The two American aid workers infected with Ebola and treated at Emory Hospital in Atlanta have been discharged after recovering completely from the deadly disease, reports CBS News.
Calling it a "miraculous day", Dr Kent Brantly told a news conference: "I am thrilled to be alive, to be well, and to be reunited with my family. As a medical missionary I never imagined myself in this position."
He was speaking after his discharge from the hospital on Thursday. His co-worker Nancy Writebol was discharged on Tuesday. Both had been kept in isolation for three weeks at the infections unit of the hospital after contracting the disease when treating patients in Liberia.
The Centre for Disease Control, which provided consultation to the healthcare team at Emory University Hospital and tested the patients, confirmed that they no longer had the Ebola virus.
The CDC statement also made clear that contact with the recovered patients does not pose a risk. "Individuals who recover from Ebola are not contagious as far as transmitting the virus through close personal contact with blood or body fluids such as urine, faeces, sweat, or vomit is concerned," the CDC statement said.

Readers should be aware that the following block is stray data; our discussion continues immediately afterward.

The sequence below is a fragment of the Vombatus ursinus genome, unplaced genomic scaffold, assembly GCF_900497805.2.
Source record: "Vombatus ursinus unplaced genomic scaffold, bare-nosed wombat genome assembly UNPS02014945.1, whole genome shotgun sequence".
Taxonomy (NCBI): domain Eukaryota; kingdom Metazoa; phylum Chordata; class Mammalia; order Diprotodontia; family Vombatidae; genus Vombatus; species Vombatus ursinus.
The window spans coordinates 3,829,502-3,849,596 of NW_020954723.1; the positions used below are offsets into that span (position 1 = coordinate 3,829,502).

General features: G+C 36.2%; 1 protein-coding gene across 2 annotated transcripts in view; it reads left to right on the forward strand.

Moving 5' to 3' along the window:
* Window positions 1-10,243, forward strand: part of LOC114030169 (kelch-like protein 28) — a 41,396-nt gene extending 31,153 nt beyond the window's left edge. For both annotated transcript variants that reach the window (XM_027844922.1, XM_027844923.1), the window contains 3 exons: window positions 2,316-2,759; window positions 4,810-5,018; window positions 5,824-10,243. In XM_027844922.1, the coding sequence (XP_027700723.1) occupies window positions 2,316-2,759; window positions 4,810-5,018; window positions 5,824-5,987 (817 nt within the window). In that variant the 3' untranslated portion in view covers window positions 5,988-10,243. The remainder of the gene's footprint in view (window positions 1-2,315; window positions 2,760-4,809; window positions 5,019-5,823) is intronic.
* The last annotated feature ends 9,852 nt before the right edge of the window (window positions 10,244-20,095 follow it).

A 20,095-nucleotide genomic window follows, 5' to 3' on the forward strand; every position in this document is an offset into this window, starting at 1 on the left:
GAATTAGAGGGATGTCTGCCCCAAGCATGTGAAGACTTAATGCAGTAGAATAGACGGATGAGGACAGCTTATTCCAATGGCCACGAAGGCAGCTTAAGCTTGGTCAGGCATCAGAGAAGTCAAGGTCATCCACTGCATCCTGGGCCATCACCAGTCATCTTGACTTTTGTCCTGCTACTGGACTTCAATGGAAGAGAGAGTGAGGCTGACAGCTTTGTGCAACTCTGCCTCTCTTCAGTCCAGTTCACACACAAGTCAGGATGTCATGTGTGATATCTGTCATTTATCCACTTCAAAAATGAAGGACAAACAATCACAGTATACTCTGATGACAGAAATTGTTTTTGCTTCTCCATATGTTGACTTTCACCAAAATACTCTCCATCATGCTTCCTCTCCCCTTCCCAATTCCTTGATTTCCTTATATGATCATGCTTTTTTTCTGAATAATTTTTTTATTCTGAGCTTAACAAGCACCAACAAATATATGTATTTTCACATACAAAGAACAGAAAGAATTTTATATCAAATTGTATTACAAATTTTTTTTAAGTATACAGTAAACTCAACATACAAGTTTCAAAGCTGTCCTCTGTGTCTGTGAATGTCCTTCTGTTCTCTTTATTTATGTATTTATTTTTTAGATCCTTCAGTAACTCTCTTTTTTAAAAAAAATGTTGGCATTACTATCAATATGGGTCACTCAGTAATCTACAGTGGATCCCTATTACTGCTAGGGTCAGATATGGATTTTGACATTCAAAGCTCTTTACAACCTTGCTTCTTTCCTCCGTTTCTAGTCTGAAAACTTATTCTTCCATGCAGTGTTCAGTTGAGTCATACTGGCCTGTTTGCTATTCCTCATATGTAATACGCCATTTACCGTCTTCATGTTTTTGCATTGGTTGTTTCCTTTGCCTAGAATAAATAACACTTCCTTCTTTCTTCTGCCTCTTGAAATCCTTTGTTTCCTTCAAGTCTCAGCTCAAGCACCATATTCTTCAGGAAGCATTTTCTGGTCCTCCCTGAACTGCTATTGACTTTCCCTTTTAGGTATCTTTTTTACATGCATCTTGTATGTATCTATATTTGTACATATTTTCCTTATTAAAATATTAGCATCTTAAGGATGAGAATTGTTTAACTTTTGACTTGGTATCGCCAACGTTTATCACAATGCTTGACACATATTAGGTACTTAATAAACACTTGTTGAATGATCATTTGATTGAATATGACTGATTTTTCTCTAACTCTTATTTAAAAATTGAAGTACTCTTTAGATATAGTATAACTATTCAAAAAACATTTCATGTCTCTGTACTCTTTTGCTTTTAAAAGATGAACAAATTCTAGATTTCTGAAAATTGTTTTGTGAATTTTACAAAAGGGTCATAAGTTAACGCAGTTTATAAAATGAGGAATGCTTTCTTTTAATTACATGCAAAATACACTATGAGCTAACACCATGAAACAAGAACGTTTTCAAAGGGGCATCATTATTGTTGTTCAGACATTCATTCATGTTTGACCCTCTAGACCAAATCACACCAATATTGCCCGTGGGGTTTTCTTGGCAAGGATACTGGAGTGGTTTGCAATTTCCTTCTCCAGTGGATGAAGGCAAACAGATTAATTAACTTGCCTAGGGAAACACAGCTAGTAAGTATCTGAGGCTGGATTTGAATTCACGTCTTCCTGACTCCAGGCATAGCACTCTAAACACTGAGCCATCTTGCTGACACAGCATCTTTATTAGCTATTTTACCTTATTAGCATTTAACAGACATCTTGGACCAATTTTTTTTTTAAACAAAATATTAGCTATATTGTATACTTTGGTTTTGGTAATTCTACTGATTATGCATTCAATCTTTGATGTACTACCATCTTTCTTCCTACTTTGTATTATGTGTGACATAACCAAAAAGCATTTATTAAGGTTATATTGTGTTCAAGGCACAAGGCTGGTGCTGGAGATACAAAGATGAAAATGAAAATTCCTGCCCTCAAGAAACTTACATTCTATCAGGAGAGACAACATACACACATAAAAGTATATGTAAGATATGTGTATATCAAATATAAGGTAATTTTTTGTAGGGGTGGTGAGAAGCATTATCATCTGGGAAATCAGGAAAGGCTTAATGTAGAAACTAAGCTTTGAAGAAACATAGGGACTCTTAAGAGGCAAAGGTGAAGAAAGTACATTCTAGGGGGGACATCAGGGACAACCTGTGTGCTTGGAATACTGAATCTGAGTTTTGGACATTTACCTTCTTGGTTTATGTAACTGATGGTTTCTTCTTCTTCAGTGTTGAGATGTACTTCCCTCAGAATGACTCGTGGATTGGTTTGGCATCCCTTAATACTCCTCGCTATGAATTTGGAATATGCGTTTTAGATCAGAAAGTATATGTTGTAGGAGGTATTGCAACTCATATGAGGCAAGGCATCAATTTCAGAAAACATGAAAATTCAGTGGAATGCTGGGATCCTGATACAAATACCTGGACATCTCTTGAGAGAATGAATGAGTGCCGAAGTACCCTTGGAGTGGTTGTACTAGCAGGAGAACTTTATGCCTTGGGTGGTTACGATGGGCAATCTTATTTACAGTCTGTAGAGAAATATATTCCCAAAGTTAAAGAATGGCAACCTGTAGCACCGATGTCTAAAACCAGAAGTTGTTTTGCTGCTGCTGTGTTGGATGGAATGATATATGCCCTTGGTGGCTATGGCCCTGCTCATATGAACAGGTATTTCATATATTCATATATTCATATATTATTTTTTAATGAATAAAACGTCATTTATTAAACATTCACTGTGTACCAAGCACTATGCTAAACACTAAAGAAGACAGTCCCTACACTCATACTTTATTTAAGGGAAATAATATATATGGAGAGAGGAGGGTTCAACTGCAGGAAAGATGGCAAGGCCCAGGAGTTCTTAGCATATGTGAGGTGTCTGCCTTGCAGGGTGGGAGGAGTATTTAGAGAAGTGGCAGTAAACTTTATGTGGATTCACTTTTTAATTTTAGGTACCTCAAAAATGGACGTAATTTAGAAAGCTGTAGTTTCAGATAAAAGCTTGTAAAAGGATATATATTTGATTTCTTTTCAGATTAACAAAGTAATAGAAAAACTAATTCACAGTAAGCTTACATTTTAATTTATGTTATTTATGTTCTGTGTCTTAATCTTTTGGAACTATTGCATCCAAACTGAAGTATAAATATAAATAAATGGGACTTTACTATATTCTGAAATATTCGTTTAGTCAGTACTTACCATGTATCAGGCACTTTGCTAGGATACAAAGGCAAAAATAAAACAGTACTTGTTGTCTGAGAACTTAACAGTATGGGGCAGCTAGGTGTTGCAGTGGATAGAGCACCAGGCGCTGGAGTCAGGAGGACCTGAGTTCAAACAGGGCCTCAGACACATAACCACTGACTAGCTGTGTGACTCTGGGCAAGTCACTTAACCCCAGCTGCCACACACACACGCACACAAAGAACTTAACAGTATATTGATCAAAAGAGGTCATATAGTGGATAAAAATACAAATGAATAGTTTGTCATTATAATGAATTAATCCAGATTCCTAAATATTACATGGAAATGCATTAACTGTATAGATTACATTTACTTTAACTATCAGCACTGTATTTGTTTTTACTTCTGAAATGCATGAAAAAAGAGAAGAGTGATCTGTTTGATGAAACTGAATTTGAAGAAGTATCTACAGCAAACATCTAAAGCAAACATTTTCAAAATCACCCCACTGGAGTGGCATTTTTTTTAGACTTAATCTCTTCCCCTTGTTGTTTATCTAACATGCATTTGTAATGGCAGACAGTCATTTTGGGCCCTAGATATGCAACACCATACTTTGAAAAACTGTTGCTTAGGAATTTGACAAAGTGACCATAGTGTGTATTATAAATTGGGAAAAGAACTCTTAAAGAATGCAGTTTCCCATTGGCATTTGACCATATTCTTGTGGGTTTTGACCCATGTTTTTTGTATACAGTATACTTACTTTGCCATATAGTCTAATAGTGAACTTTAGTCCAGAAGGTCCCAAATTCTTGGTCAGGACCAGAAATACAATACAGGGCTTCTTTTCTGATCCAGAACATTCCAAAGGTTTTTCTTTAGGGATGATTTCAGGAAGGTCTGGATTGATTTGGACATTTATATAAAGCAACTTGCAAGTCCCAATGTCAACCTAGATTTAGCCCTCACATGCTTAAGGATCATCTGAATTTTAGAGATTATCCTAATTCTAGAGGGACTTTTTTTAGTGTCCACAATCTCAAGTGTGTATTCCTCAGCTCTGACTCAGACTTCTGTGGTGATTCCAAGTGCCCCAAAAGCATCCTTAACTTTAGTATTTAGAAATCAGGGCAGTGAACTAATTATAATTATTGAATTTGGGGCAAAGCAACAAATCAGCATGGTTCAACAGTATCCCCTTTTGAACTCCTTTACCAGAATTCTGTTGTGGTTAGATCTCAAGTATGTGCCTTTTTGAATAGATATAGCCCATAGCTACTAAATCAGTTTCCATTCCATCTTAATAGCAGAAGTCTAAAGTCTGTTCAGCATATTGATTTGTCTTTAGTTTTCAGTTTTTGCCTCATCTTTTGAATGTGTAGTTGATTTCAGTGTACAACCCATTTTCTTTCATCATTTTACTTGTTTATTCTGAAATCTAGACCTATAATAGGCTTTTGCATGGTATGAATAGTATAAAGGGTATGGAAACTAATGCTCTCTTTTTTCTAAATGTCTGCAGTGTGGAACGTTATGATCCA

Both the Americans had been given doses of the experimental drug ZMapp, but their recovery cannot be attributed to the drug with any certainty, as there have been cases of survival in the present outbreak due to the body's natural immune response. The survival rate has been low with only one out of 10 emerging alive after infection.
Dr Bruce Ribner, medical director of the infectious disease unit at the hospital, also assured the public that he and his team had taken all appropriate safety precautions before discharging the patients.
However, there are chances that a patient may continue to shed the virus even after the infection has subsided. According to the World Health Organization, in one instance, a lab worker who contracted Ebola on the job and survived was found to have traces of the virus in his semen 61 days after the initial infection.
No such cases have been documented in the current outbreak.
The death toll has surpassed 1,300 across the West African nations and is rising most quickly in Liberia, which now accounts for at least 576 of the fatalities, the WHO said.